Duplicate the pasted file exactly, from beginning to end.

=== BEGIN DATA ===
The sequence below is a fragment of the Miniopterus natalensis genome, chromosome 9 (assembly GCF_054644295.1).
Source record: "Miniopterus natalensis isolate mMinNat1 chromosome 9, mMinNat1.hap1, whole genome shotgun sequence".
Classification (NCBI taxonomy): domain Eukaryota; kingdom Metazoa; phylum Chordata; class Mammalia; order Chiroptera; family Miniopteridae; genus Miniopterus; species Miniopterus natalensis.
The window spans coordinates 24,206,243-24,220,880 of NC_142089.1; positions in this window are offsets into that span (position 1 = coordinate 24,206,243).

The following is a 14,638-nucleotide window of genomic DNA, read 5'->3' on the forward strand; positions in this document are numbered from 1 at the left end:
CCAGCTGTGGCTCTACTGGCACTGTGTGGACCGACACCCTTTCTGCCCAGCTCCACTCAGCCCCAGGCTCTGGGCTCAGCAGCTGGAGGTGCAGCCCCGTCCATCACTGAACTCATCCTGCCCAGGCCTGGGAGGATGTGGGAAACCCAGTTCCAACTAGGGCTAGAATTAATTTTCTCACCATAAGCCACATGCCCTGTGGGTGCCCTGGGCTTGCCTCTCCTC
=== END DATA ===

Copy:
The sequence below is a fragment of the Miniopterus natalensis genome, chromosome 9 (assembly GCF_054644295.1).
Source record: "Miniopterus natalensis isolate mMinNat1 chromosome 9, mMinNat1.hap1, whole genome shotgun sequence".
Classification (NCBI taxonomy): domain Eukaryota; kingdom Metazoa; phylum Chordata; class Mammalia; order Chiroptera; family Miniopteridae; genus Miniopterus; species Miniopterus natalensis.
The window spans coordinates 24,206,243-24,220,880 of NC_142089.1; positions in this window are offsets into that span (position 1 = coordinate 24,206,243).

The following is a 14,638-nucleotide window of genomic DNA, read 5'->3' on the forward strand; positions in this document are numbered from 1 at the left end:
CCAGCTGTGGCTCTACTGGCACTGTGTGGACCGACACCCTTTCTGCCCAGCTCCACTCAGCCCCAGGCTCTGGGCTCAGCAGCTGGAGGTGCAGCCCCGTCCATCACTGAACTCATCCTGCCCAGGCCTGGGAGGATGTGGGAAACCCAGTTCCAACTAGGGCTAGAATTAATTTTCTCACCATAAGCCACATGCCCTGTGGGTGCCCTGGGCTTGCCTCTCCTC